Activating a specific brain receptor may reduce the appeal of cocaine, a new study in mice suggests.
In the study, researchers studied two groups of mice. One group was normal; the other group did not have a brain receptor called CB2, which is affected by marijuana. Both groups of mice were trained to give themselves cocaine. The mice were then given a compound, JWH133, which turns off a receptor in the brain called CB2, the Los Angeles Times reports.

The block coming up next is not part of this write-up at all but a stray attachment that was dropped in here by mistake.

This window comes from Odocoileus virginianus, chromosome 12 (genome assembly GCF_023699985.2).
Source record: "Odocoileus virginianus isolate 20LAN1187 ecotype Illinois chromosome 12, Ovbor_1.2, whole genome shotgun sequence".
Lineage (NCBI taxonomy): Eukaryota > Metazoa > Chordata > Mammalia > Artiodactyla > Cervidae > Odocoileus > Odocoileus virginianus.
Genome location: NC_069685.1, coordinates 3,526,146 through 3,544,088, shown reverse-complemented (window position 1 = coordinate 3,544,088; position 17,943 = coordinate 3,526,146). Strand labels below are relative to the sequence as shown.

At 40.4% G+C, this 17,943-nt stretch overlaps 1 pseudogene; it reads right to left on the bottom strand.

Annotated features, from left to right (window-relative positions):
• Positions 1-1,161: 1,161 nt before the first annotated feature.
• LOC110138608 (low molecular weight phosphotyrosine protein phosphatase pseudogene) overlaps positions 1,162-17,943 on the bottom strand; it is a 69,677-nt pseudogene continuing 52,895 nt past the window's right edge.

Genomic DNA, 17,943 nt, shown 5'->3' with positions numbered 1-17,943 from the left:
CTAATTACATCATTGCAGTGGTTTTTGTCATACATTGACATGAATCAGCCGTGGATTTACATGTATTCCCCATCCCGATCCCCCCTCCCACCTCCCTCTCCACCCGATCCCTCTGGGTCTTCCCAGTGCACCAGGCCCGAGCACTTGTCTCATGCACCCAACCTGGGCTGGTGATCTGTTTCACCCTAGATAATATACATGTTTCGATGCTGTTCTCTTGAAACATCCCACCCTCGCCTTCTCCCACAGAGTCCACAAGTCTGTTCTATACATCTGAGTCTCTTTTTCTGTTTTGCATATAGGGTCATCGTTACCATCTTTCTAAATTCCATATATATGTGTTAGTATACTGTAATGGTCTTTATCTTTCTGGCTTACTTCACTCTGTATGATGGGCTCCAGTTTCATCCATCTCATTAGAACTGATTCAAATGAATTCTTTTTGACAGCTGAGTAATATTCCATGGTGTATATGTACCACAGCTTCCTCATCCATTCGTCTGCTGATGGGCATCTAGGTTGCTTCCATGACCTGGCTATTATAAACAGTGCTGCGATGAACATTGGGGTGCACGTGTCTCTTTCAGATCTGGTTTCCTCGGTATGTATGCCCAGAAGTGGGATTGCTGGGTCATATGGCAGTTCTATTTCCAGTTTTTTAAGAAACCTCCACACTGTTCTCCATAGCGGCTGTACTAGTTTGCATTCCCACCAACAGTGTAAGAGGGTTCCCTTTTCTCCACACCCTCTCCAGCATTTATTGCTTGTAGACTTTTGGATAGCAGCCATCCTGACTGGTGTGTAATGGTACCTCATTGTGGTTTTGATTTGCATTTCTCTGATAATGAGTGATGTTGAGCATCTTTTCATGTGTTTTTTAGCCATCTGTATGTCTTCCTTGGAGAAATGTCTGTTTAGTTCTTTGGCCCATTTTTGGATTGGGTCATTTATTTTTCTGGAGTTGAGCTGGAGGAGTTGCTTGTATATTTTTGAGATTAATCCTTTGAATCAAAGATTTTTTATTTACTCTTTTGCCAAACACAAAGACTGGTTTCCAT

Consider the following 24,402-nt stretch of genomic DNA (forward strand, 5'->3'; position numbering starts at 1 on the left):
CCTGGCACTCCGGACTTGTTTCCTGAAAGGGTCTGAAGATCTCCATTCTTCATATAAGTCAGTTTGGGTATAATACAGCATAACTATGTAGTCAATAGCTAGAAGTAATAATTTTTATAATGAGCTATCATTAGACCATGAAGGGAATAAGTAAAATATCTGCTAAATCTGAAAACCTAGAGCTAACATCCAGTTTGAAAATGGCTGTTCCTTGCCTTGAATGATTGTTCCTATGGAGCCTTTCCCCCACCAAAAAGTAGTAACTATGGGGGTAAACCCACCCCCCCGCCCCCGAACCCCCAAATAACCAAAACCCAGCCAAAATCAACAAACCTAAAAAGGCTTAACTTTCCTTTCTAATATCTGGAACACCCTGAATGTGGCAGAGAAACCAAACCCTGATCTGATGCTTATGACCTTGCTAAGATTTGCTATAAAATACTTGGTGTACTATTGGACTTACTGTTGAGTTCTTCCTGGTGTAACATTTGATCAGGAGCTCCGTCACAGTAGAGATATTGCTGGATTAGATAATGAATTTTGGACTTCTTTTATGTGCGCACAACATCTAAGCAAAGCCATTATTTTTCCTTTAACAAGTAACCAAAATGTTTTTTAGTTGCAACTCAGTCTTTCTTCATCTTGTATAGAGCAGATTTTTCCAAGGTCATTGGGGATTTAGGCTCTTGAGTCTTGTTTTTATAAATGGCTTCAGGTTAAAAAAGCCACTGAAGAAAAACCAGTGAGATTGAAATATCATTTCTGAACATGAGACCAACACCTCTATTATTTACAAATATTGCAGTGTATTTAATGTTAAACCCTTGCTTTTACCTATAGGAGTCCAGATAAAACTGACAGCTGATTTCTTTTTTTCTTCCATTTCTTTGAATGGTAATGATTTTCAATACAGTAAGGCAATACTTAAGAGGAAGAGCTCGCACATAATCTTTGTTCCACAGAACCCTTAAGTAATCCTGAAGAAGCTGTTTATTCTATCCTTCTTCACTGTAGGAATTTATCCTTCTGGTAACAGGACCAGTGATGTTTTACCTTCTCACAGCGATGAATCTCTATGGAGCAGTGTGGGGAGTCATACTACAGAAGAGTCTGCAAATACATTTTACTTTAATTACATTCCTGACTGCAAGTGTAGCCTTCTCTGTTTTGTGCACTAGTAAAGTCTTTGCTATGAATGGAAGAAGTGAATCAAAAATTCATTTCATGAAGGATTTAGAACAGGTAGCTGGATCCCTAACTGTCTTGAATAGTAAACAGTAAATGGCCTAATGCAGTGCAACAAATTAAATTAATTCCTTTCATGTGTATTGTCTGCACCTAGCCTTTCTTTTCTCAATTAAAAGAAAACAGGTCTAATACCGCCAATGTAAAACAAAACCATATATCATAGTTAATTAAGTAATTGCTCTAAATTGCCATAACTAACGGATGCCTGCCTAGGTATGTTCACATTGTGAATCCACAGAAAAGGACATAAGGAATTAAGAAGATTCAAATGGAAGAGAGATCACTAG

The normal mice gave themselves less cocaine. The more JWH133 they received, the less cocaine they took. In the mice without the CB2 receptor, JWH133 did not affect cocaine use.
In the journal Nature Neuroscience, the researchers from the National Institute on Drug Abuse and the Beijing Institute of Pharmacology and Toxicology say JWH133 or a similar compound might be used to help humans addicted to cocaine and other drugs.
- Cocaine-linked genes enhance behavioral effects of addiction (addictionts.com)
- How the brain puts the brakes on the negative impact of cocaine (newrelevant.com)